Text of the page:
Amethyst, Shadow, and Light by Saladin Ahmed was another great story, reminiscent (to me) of the tales of Fafhrd and the Gray Mouser, with a surprise ending that left me with a satisfied smile.

Camp Follower by Trudi Canavan was a really interesting story, with several twists that worked exceptionally well, and an ending that satisfied immensely.

The Dragonslayer of Merebarton by K J Parker was, for me, probably the weakest entry in the collection. I simply didn't care for the telling, finding it too casual and removed, with no sense of urgency, but the story itself was decent.

Leaf and Branch and Grass and Vine by Kate Elliott more than redeemed that small literary stumble with a great tale, exceptionally well-told, some nice mythology, and characters I really want to read more about.

Spirits of Salt: A Tale of the Coral Heart by Jeffrey Ford is one of the few I had issues with. As well-told as it was, I didn't care for the main character at all. The clever twist ending redeemed it somewhat, but not enough to rise above its peers.

Forever People by Robert V S Redick is a story that I quite liked, finding myself very invested in seeing how it all developed, but I find myself feeling a little . . . well, ambiguous about the ambiguity of the ending. I didn't originally care for it, but found it better on a second read, although I find myself wavering again this morning.

Sponda the Suet Girl and the Secret of the French Pearl by Ellen Klages is an oddly comic tale that almost felt out of place here, but had some really nice elements to it, and won me over with just how thoroughly the tables were turned by the end.

Shaggy Dog Bridge: A Black Company Story by Glen Cook was a serviceable enough story, with some great moments of action and drama, but I found the narrative a bit flat, as if it assumed too much of the reader in terms of Black Company knowledge. Having said that, I can see why Cook is so often mentioned in the same breath as Steven Erikson.

The Ghost Makers by Elizabeth Bear was an absolutely stellar tale, well-told, with a pair of intriguing protagonists, and a nice weaving of magic and mythology. It took me a while to warm up to it, but my appreciation continued to grow as each layer was revealed.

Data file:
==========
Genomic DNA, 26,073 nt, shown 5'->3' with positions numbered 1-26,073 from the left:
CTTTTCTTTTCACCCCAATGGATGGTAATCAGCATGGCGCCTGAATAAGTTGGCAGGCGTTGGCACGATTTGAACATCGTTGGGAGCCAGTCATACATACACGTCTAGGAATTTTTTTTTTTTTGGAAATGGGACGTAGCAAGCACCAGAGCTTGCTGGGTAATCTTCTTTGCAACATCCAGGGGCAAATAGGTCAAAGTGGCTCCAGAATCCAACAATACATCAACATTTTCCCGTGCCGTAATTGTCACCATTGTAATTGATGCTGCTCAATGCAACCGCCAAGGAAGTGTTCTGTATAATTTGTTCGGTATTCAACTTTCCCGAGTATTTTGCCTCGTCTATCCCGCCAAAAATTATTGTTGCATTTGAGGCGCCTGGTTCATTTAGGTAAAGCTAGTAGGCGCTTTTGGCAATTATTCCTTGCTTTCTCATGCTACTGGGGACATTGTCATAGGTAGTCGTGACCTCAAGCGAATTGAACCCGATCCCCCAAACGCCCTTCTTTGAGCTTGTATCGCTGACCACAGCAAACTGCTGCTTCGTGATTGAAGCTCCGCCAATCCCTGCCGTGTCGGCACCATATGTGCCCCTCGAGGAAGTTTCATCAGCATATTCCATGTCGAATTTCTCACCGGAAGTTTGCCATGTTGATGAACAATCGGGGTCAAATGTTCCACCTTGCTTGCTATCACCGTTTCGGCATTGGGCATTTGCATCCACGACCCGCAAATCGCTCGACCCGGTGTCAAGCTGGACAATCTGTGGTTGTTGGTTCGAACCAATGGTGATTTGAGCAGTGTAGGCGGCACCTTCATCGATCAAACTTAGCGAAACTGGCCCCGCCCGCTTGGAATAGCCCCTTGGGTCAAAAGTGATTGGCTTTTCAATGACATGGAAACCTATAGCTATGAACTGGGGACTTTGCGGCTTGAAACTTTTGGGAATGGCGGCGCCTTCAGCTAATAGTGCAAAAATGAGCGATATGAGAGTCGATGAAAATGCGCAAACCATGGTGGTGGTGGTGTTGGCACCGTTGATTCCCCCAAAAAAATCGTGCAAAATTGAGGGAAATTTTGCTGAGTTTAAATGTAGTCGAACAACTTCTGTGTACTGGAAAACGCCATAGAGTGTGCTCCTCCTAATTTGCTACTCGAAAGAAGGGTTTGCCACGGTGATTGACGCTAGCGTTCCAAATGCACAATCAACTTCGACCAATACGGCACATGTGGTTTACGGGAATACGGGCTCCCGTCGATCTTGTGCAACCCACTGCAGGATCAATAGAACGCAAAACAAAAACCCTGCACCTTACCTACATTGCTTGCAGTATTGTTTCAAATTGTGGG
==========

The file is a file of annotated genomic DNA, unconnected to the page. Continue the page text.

One Last, Great Adventure by Ellen Kushner and Ysabeau S. Wilce was a story where I found the present-tense narrative a bit jarring at first, but eventually settled in to enjoy a decent tale.

The High King Dreaming by Daniel Abraham is a deep, dark, introspective, tale told in snippets and scenes. While it may not have offered the strongest story in terms of plot, it was compelling from a narrative standpoint.

For those of you who are curious, it's Lynch, Elliott, and Bear who are the three authors who've made the most significant climbs in my TBR pile, and Ahmed and Canavan who have won themselves a place. Overall, however, this just a great collection of tales, well-selected and well put together by a man who has an obvious feel for the genre. I cannot recommend Fearsome Journeys highly enough.

Originally reviewed at Beauty in Ruins
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review 2010-06-23 00:00
The Solaris Book of New Fantasy - George Mann,Mark Chadbourn,Mike Resnick,Steven Savile,Jay Lake,Conrad Williams,Scott Thomas,Lucius Shepard,Steven Erikson,Janny Wurts,James Maxey,Tim Pratt,Hal Duncan,Jeff VanderMeer,Christopher Barzak,Chris Roberson,Juliet E. McKenna Average Rating: 3.16 stars (see comments on status updates for mini-reviews of the short stories in this anthology). Best Bets include: "Reins of Destiny" by Janny Wurts; "The Song Her Heart Sings" by Steven Savile; "Lt. Privet's Love Song" by Scott Thomas; and "Such Small Deer" by Chris Roberson